Meeting

Urbanization and Slums: New Transmission Pathways of Infectious Diseases in the Built Environment—A Workshop


When: December 12, 2017 - December 13, 2017 (1:00 PM Eastern)
Where: Keck Center • 500 Fifth St. NW, Washington, DC 20001

Topics Diseases, Global Health, Public Health, Health Security
Activity: Forum on Microbial Threats
Board: Board on Global Health

 Click here to register

Specific areas to be covered include:

  • The current state of science of the formation, function, and interactions of microbial communities in the urban built environment that impact human health. 
  • Specific urban built environment characteristics, spatial heterogeneity, and land-use patterns, as well as social and behavioral factors (host and vector movement) that may alter vector distribution, and increase or facilitate transmission of infectious diseases.
  • Critical opportunities, challenges, and knowledge gaps relevant to translating research findings into practical application of shaping urban environments that prevent and mitigate infectious disease outbreaks.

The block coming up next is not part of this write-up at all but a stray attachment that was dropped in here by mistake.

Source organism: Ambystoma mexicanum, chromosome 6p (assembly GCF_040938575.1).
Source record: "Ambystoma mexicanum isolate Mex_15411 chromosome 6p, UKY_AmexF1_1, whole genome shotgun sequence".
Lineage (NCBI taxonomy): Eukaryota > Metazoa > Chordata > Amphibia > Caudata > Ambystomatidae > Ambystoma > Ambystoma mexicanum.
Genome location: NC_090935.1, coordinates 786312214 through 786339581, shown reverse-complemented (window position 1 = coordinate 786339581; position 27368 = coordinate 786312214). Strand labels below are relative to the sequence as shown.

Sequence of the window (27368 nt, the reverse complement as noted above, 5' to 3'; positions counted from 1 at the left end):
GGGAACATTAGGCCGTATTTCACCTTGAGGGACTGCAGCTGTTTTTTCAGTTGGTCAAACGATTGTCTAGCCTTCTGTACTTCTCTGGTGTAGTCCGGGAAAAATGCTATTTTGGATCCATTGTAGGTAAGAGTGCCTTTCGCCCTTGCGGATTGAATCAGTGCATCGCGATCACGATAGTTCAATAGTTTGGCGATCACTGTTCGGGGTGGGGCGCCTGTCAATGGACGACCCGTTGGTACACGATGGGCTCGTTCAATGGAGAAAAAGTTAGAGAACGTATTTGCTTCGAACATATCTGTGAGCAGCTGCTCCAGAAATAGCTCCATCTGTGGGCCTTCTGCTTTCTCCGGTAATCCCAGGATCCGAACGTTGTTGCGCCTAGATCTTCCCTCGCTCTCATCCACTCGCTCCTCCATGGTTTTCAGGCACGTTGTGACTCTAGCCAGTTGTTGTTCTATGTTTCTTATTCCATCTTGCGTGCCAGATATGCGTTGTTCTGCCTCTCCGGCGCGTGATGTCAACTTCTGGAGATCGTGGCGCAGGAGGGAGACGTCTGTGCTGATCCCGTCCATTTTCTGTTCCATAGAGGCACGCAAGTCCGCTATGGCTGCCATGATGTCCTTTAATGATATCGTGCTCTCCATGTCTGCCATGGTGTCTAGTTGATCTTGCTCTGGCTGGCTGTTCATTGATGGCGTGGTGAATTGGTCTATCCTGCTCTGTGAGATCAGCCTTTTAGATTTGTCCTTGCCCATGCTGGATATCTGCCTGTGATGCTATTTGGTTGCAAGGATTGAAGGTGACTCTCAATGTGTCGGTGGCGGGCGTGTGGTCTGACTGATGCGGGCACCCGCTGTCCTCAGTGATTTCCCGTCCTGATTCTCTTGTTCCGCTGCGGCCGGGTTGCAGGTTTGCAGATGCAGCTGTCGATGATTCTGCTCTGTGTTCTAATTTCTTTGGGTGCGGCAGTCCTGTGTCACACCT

• Innovative strategies, interventions, and policies for creating sustainable and health-promoting urban built environments that consider structural and socioeconomic determinants of diseases. 
  • Obtaining valid and reliable data to monitor and evaluate implementation and progress of programs and policies. 
  • Collaboration and coordination mechanisms among various stakeholders and across sectors in urban planning, public policy, public health, animal health, environmental health, microbiology, and social and behavioral sciences.

This workshop is a forum meeting that members of the public are welcome to attend, but space is limited and registration is required. The workshop will also be webcast, and all videos of the webcast recordings will be archived on this page.

For more information, see the draft workshop agenda, available under Other Meeting Resources. 

 

As of March 2016, the Health and Medicine Division continues the consensus studies and convening activities previously undertaken by the Institute of Medicine (IOM).

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